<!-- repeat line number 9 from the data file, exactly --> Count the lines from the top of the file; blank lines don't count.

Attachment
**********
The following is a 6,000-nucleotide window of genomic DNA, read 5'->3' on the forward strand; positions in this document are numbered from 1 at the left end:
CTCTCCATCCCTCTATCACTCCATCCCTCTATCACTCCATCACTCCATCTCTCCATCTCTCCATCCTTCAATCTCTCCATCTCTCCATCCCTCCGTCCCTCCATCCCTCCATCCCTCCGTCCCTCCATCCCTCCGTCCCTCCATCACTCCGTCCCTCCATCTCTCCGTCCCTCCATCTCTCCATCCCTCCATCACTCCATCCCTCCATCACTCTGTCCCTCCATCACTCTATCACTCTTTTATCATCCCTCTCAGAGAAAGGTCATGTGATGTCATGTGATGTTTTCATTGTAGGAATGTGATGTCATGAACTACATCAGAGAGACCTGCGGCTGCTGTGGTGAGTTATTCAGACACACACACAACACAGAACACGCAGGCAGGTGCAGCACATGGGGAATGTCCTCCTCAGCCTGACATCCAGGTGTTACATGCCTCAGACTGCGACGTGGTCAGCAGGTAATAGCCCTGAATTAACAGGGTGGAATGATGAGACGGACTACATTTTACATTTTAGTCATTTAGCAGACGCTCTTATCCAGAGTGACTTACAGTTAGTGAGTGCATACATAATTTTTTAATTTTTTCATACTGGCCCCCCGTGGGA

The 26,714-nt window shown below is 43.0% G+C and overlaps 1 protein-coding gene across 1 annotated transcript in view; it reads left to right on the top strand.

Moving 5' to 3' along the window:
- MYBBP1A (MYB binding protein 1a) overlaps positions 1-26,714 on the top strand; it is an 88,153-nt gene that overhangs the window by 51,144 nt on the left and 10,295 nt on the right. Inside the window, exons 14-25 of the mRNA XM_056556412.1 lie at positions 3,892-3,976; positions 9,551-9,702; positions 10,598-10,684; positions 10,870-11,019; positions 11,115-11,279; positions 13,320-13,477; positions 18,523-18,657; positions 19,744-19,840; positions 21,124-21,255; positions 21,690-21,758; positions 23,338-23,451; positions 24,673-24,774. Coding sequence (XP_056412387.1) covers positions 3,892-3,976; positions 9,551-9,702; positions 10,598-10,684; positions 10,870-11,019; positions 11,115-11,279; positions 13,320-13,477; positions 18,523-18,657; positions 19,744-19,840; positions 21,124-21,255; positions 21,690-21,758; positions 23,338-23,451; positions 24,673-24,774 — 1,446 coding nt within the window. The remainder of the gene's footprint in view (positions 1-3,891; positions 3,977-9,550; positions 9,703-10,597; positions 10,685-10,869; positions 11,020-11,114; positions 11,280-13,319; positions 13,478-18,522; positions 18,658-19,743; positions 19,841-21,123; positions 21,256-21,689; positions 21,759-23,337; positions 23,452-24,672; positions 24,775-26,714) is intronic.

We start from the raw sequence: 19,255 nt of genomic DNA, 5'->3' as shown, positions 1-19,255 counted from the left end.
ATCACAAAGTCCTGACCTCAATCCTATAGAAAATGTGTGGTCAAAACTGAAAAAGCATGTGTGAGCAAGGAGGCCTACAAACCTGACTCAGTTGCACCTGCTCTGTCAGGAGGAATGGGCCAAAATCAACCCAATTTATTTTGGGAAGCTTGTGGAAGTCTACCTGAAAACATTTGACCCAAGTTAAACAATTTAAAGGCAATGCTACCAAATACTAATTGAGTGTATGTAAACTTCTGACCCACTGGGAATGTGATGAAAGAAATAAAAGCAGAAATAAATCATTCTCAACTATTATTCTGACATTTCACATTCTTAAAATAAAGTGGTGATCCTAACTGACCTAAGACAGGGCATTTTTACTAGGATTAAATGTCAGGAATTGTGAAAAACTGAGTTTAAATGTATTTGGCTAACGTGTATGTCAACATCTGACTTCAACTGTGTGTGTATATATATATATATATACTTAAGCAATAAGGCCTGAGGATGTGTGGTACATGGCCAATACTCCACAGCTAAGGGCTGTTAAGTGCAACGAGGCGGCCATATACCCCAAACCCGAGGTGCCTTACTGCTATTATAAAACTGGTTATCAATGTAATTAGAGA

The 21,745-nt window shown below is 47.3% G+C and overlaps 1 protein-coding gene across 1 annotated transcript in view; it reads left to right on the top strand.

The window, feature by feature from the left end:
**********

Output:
The window, feature by feature from the left end: